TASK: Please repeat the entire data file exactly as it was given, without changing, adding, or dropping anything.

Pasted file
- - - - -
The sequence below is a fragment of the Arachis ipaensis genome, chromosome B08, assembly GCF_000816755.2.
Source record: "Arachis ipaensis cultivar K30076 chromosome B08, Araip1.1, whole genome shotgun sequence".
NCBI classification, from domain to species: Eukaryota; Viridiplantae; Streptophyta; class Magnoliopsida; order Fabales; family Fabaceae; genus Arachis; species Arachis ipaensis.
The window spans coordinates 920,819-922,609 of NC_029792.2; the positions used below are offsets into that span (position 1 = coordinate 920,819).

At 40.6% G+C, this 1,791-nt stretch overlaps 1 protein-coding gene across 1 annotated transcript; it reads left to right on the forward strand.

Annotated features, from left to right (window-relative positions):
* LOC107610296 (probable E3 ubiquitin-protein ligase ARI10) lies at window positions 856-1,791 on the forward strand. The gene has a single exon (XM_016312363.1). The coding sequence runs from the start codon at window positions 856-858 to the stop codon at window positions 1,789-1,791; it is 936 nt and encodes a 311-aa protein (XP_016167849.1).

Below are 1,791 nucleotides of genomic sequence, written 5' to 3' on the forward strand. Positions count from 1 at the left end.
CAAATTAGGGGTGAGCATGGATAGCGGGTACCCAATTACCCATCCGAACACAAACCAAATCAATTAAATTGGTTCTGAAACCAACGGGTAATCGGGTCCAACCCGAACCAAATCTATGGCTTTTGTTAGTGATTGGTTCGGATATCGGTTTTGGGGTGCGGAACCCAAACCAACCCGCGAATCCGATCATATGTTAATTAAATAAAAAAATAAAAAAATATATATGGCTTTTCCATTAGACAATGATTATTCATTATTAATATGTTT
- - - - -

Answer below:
The sequence below is a fragment of the Arachis ipaensis genome, chromosome B08, assembly GCF_000816755.2.
Source record: "Arachis ipaensis cultivar K30076 chromosome B08, Araip1.1, whole genome shotgun sequence".
NCBI classification, from domain to species: Eukaryota; Viridiplantae; Streptophyta; class Magnoliopsida; order Fabales; family Fabaceae; genus Arachis; species Arachis ipaensis.
The window spans coordinates 920,819-922,609 of NC_029792.2; the positions used below are offsets into that span (position 1 = coordinate 920,819).

At 40.6% G+C, this 1,791-nt stretch overlaps 1 protein-coding gene across 1 annotated transcript; it reads left to right on the forward strand.

Annotated features, from left to right (window-relative positions):
* LOC107610296 (probable E3 ubiquitin-protein ligase ARI10) lies at window positions 856-1,791 on the forward strand. The gene has a single exon (XM_016312363.1). The coding sequence runs from the start codon at window positions 856-858 to the stop codon at window positions 1,789-1,791; it is 936 nt and encodes a 311-aa protein (XP_016167849.1).

Below are 1,791 nucleotides of genomic sequence, written 5' to 3' on the forward strand. Positions count from 1 at the left end.
CAAATTAGGGGTGAGCATGGATAGCGGGTACCCAATTACCCATCCGAACACAAACCAAATCAATTAAATTGGTTCTGAAACCAACGGGTAATCGGGTCCAACCCGAACCAAATCTATGGCTTTTGTTAGTGATTGGTTCGGATATCGGTTTTGGGGTGCGGAACCCAAACCAACCCGCGAATCCGATCATATGTTAATTAAATAAAAAAATAAAAAAATATATATGGCTTTTCCATTAGACAATGATTATTCATTATTAATATGTTT